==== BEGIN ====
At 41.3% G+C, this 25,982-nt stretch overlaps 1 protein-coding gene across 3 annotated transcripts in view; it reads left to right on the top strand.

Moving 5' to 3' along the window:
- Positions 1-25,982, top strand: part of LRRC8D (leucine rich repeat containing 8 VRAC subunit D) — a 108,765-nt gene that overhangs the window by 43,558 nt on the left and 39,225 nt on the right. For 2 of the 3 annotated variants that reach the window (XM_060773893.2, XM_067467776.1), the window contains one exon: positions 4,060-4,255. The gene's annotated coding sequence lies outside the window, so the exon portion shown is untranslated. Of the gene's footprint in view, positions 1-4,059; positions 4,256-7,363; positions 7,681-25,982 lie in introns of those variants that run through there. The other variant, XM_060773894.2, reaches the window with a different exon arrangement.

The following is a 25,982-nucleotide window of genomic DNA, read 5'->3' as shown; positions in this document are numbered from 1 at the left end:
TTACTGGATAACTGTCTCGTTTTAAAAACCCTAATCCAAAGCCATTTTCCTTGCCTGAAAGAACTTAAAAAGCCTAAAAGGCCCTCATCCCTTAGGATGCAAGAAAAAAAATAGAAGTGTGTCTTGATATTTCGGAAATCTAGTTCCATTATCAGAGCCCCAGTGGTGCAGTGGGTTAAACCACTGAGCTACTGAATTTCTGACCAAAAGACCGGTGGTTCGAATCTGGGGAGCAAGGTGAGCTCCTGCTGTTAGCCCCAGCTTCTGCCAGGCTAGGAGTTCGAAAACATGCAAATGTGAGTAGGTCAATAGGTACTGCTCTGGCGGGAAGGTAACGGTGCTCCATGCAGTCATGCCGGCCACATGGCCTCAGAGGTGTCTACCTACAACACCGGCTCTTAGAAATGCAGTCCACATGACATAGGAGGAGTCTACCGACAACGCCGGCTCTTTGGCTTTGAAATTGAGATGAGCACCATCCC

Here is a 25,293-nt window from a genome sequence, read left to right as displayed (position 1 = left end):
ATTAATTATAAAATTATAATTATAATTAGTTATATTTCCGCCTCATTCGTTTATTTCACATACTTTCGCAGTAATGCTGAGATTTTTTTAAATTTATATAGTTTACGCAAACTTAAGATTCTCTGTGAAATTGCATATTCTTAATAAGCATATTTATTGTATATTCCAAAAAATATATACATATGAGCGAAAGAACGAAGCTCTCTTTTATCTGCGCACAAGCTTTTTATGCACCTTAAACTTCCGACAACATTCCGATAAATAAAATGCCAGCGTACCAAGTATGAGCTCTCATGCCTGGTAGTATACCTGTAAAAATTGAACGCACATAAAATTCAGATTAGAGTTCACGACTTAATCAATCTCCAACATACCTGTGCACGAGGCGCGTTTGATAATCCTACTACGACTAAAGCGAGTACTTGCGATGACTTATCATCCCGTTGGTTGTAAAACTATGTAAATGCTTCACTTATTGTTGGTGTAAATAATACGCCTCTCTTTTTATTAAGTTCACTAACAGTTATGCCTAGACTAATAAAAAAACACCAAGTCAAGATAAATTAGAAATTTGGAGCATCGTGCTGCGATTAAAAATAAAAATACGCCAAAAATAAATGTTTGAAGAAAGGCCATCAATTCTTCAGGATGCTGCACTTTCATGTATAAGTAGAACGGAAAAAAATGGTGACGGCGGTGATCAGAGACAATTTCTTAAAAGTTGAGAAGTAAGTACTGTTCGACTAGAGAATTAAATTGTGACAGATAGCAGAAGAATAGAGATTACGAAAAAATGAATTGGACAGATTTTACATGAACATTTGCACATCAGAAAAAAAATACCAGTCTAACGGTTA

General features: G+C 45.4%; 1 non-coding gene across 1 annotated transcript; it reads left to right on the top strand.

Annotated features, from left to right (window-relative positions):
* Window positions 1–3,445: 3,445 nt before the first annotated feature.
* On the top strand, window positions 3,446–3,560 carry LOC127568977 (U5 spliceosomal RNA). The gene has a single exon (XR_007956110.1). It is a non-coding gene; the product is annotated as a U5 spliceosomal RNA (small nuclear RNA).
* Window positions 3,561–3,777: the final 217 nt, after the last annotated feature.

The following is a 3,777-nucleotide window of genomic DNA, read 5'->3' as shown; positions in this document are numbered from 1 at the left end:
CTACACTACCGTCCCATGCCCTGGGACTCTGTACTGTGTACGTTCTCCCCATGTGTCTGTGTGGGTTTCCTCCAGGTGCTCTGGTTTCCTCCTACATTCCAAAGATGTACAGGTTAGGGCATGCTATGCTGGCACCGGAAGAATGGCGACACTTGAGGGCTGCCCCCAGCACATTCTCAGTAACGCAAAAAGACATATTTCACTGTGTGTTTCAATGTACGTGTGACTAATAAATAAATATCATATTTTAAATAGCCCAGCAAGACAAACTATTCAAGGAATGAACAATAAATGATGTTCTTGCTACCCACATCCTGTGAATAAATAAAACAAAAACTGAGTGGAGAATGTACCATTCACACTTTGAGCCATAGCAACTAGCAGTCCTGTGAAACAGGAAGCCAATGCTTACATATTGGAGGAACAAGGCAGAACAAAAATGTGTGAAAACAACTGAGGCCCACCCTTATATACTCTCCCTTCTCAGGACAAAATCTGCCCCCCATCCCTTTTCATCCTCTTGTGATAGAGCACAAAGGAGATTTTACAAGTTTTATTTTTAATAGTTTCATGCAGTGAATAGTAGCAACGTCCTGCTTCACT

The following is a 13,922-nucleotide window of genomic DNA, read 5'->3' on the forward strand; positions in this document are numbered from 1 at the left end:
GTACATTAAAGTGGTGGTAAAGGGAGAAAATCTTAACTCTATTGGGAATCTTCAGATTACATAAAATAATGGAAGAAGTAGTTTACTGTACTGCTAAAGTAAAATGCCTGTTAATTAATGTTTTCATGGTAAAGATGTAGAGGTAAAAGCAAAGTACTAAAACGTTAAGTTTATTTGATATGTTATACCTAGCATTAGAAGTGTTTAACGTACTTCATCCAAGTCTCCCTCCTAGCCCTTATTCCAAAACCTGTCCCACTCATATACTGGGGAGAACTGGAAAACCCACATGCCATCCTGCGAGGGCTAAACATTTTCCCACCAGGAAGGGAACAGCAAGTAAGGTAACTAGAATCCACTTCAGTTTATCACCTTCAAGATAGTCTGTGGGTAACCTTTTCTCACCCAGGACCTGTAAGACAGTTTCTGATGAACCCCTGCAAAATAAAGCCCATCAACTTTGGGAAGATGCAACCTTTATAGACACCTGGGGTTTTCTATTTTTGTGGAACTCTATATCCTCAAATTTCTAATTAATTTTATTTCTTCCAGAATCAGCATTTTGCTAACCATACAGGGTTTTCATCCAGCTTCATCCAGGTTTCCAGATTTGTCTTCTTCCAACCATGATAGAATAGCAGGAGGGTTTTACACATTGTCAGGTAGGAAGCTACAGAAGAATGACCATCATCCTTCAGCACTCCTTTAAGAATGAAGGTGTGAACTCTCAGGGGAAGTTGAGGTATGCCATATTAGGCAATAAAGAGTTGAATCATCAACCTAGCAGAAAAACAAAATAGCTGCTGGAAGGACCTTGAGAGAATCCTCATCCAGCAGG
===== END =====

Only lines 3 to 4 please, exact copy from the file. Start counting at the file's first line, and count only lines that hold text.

- Positions 1-25,982, top strand: part of LRRC8D (leucine rich repeat containing 8 VRAC subunit D) — a 108,765-nt gene that overhangs the window by 43,558 nt on the left and 39,225 nt on the right. For 2 of the 3 annotated variants that reach the window (XM_060773893.2, XM_067467776.1), the window contains one exon: positions 4,060-4,255. The gene's annotated coding sequence lies outside the window, so the exon portion shown is untranslated. Of the gene's footprint in view, positions 1-4,059; positions 4,256-7,363; positions 7,681-25,982 lie in introns of those variants that run through there. The other variant, XM_060773894.2, reaches the window with a different exon arrangement.

The following is a 25,982-nucleotide window of genomic DNA, read 5'->3' as shown; positions in this document are numbered from 1 at the left end: